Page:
On their second LP, Witchbanger, Austin, TX crew Duel manage to refine and strengthen their retro heavy rock/heavy metal sound. Out April 28 through Heavy Psych Sounds, Witchbanger is the kind of rock or metal album you’ll find yourself humming throughout your day.
You can stream the full album below, as well as read a Q&A with guitarist/vocalist Tom Frank, ahead of Witchbanger‘s official release. Get the album here.
What themes and ideas do you explore on Witchbanger?
It’s the kind of stuff we were listening to at the time, been listening to a lot of early Judas Priest and a lot of these songs reminded me of moments from like Conan the Barbarian movies and stuff. The stories behind the songs. That’s kind of the feeling we had about the recordings.
Have you played many of these new songs live yet? What’s the reaction to them been like?
A couple of the songs that have been around for right after the first album… Even our last tour, we played a couple of the songs that are on the record before they were recorded or everything. The past couple months we’ve been trying to play quite a bit of it, local shows just to get people to want to get the record.
Fears of the Dead came out last year. How would you say Duel’s sound has evolved and changed since that album was recorded?
They’re recorded so close together and we kind of, rather than being a band that evolves into different sounds over time, we kinda just want to perfect one sound. I feel like so many bands their first and second album were amazing and somewhere around the third album, the magic was gone. It’s like “What happened?” We just want to stick in that first, second album and not try to change shit. We record everything imagining it’s going on vinyl. We do shorter albums that are composed so you have two first songs, an A and a B. This next album, if it were to be a double, our first one, this would have been our second album.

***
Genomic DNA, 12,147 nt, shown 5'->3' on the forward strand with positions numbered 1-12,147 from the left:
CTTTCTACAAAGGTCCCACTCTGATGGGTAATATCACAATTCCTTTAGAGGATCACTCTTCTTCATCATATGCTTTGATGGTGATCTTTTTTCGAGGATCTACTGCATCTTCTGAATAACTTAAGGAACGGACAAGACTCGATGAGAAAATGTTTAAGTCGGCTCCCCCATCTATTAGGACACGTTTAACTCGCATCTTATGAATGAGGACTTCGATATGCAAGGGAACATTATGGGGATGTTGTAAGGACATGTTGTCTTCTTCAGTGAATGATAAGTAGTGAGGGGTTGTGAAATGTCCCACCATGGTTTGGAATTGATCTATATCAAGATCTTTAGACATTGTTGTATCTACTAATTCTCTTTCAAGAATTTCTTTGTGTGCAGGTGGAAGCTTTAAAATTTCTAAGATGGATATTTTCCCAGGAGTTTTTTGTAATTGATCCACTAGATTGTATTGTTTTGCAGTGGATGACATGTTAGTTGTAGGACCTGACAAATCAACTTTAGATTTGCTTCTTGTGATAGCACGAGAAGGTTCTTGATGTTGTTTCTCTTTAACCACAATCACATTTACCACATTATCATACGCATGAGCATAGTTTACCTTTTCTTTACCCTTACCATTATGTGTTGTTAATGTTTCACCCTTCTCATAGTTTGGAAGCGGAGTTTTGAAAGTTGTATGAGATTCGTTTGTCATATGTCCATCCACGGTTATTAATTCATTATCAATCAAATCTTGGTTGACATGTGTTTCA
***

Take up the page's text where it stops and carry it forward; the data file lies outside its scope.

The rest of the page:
You’re from Austin. Do you find that there are a lot of psychedelic or heavy rock bands active out there? Do you find yourself playing with many bands of that sound?
Yeah, definitely, there’s a huge scene for that in Texas period, but mainly in Dallas and Austin. I book these shows here that are like “22 stoner rock/metal bands,” everybody’s pretty of the same ilk somewhat. Some kind of retro, tripped out metal and there’s so many bands and they’re all great. The bar is set really high because of all the killer bands we have in town.
You recorded the album within the band, right?
Our guitar player. He recorded the first record too, except we did our first record at the Machine Shop. Since then, our guitar player’s built his own studio and he recorded the album. It’s killer, we would have had him record it anyways but it just so happened he wasn’t in the band at the time of our first album, and our guitar player couldn’t go on tour, and Jeff was like “I know all these songs, I’ll go” and by the time we got back, it was like “Ugh.”
And then our guitar player couldn’t do the next tour, and so on so it just kind of fell into place. It was a real smooth transition.